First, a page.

Listening Until The . . . . . End

I was with a pal of mine named Charlie — no, his name is not really Charlie — and I received a call from a former CEO coaching client who is a big deal these days. BIG DEAL.

I say to Charlie, “Let me talk to this guy.” We’re sitting under a grape arbor at a restaurant drinking expensive latte that Charlie insisted on rather than good, old fashioned black coffee. Charlie has forgotten more about the CEO business than I will ever know and I was at it for 33+ years.

I start listening to the guy, the CEO — giving off the vibe of his hair on fire. Burning hair has a distinctive odor you can smell if you have 5G cell service.

“Take your time and tell me exactly what the problem is,” says I. I listen for a long time with a few “got it” type comments thrown in.

When the CEO finishes, I ask, “What else?” He remembers a few other things.

During this convo, I have whipped out my notebook and pen and taken some notes. I am sipping on my latte under the grape arbor — a pergola. The sun is on my face, a slight breeze is cooling me, I am alive and well in Austin By God Texas. Life is good. My CEO, a former client, has called me with a problem and I think I can help him. Is this a great country or what?

“What else?” I ask. He adds one last thing.

Then, I say, “Let me say back to you what I heard you say.” I look at my notes. I recite what I think the problem is, but I have condensed it a little and re-organized it. I’ve had a little time to consider this. I am good at re-organizing things like this into short sentences and orderly paragraphs. [This is called “brief back” a technique I learned at Ranger School more than 40 years ago.]

“Did I get that right?” asks I.

“Yes. What do I do?” queries the CEO.

“What do you see as the best possible outcome?” I ask, to which the CEO answers. It is a glorious outcome. I nod my approval.

“What do you see as the worst possible outcome?” I ask, to which the CEO replies. It is a nasty outcome, a beastly outcome, and will cost a lot of money. I shake my head in disapproval.

“What do you think is likely to actually happen? What does your gut tell you?” I ask, to which the CEO responds. Seems like a winner to me.

“So what do you think?” asks the CEO who already sounds better for having gotten it off his chest and sharing it with a sympathetic ear. [I operate on a “Not my circus, not my monkey” approach to problems. I don’t take ownership, but I am always helpful, nigh on to sympathetic, surely empathetic.]

“How big a problem — on a scale of 1 to 10 — do you see this? You betting your job or the company on it?”

“No, but it’s a big deal. Could be real bad. Board will be pissed.”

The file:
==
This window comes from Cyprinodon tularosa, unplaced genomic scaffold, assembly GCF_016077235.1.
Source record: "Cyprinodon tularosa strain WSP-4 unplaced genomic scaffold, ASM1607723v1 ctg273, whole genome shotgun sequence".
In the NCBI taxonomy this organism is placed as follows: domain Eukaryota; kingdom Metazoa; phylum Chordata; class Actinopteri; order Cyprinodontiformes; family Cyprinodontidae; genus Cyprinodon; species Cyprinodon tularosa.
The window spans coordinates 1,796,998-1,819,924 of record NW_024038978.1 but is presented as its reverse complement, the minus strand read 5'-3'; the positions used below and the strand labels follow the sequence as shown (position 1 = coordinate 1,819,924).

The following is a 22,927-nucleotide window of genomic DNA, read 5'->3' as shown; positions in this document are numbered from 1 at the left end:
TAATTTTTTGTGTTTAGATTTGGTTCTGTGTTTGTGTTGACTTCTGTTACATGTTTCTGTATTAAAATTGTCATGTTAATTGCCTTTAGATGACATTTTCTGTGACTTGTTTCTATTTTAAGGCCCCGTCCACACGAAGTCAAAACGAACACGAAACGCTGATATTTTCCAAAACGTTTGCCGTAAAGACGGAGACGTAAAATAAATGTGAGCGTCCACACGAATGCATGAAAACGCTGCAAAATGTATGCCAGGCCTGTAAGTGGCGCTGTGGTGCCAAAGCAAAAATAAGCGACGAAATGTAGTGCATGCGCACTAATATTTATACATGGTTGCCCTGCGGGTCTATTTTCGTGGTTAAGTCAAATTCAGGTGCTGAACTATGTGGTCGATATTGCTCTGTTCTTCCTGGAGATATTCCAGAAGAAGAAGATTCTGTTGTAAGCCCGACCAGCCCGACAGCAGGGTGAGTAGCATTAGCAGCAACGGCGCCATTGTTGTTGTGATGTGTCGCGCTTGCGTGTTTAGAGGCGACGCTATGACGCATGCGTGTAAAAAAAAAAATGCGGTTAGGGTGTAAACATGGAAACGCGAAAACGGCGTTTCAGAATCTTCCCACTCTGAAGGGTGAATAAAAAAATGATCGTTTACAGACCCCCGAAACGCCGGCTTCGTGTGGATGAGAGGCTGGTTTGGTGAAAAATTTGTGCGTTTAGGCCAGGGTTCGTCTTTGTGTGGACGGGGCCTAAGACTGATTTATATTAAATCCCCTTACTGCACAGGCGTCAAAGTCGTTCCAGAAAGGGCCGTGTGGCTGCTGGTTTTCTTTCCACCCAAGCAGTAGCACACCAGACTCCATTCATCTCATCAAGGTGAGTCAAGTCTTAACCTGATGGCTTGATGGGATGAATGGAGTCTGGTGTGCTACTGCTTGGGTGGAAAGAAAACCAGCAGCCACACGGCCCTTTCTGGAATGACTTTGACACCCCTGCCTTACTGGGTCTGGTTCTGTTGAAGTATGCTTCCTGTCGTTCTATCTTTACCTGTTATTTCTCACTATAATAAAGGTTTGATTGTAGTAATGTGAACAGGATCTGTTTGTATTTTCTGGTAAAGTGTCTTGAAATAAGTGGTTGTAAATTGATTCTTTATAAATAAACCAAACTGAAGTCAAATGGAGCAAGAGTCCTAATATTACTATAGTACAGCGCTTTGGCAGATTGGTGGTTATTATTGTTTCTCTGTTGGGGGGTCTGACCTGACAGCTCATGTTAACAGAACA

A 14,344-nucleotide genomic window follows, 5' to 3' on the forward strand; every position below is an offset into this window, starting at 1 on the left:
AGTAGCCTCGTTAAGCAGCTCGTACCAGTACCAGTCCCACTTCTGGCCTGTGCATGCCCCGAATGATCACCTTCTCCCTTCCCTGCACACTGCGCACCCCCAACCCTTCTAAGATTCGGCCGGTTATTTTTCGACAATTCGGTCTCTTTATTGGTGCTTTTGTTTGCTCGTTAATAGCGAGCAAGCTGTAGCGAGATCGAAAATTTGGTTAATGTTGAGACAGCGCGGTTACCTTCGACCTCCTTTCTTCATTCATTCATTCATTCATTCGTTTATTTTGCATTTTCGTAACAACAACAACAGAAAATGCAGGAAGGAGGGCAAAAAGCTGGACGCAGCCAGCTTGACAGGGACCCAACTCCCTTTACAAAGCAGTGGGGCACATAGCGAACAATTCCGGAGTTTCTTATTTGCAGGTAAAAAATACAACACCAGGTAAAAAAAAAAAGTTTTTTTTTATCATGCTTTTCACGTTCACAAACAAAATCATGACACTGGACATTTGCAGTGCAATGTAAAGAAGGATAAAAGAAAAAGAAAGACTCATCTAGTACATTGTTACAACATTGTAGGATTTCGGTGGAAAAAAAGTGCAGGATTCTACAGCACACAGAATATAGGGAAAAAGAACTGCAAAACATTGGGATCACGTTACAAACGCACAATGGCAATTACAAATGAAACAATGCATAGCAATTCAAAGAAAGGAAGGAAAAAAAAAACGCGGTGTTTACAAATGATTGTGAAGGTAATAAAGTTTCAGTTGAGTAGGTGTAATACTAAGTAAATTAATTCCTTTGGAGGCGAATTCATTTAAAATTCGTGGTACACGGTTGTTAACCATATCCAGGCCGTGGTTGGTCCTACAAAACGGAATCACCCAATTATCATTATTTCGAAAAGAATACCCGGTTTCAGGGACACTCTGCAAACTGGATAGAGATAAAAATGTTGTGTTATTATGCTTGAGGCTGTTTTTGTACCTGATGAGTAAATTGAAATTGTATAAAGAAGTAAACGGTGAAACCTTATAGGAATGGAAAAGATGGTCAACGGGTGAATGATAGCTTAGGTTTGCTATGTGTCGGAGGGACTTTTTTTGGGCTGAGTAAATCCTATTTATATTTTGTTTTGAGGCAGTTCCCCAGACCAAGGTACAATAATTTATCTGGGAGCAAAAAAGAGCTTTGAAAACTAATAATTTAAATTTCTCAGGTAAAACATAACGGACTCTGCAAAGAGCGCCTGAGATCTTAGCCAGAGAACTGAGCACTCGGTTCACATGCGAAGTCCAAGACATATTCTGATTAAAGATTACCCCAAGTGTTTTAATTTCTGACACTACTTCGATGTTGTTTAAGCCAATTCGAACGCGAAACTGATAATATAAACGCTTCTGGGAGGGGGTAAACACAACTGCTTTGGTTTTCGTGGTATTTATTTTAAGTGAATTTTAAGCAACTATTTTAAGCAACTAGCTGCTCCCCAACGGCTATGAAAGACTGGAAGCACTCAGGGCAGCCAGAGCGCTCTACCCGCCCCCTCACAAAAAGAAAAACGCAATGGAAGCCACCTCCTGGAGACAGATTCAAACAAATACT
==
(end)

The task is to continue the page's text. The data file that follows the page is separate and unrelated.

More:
“Will you and the company both survive?” I ask.

“Yes. But it’s a big deal. Like I said, the board.”

We thrash it out for another five minutes, after which the CEO miraculously says he knows what he wants to do. I think I hear angels singing in the background, though I cannot identify them as either seraphim or cherubim. There’s too much road noise even in the pergola which is quiet.

He thanks me and I return to Charlie who has been listening this whole time. He even got us a refill on our lattes (that’s at about $4.25/latte) as I was drinking mine as I spoke to the CEO.

“You know what you just did there, hoss?” says Charlie.

“No, tell me.”

“You listened all the way to the . . . . . end, before you started solving the problem. That old boy knew what he had to do. He just needed a first class listener, one of those sounding board type persons and he needed some organized, adult conversation. You always were a good listener.”

This last part is a joke. I am the worst listener in the world, except when I am in my CEO coaching mode, then I listen to the . . . . . end.

I listened. I restated the problem to make damn sure I knew the problem. I didn’t offer any solution. I plumbed the depth of the possible solutions. I found out what the stakes were. I made damn sure the CEO knew everybody and the company would survive. I listened as he figured out the solution. He. Figured. Out. The. Solution. I was an innocent bystander. Well, not really innocent, but you get the idea.

He had the answer in his head the whole time. I helped him find it, but it was his solution, not mine. [Let me honest here — sometimes the CEO doesn’t have the answer in his head, so I do make some suggestions that I have deployed a few hundred times. This is why you hire former CEOs to advise you. Pro tip.]

If you can do that by yourself — which experienced CEOs can do all the time — you do not need a CEO coach. If not, find somebody who has been a CEO for a long time and talk to them.

An experienced CEO — 25 years + — can talk you down off the ledge if they will listen to the . . . . . END.

This is how problems are solved in the real world with real CEOs running real companies. It is easy if you remember to do it.

And, that dear reader, is how the cow ate the cabbage on that particular day under the pergola at Texas French Bread on 29th Street in Austin By God Texas in the year 2019 of Our Lord, wherein my pal Charlie bought me two lattes. Be well and root for Clemson tonight. [I have LSU in a romp.]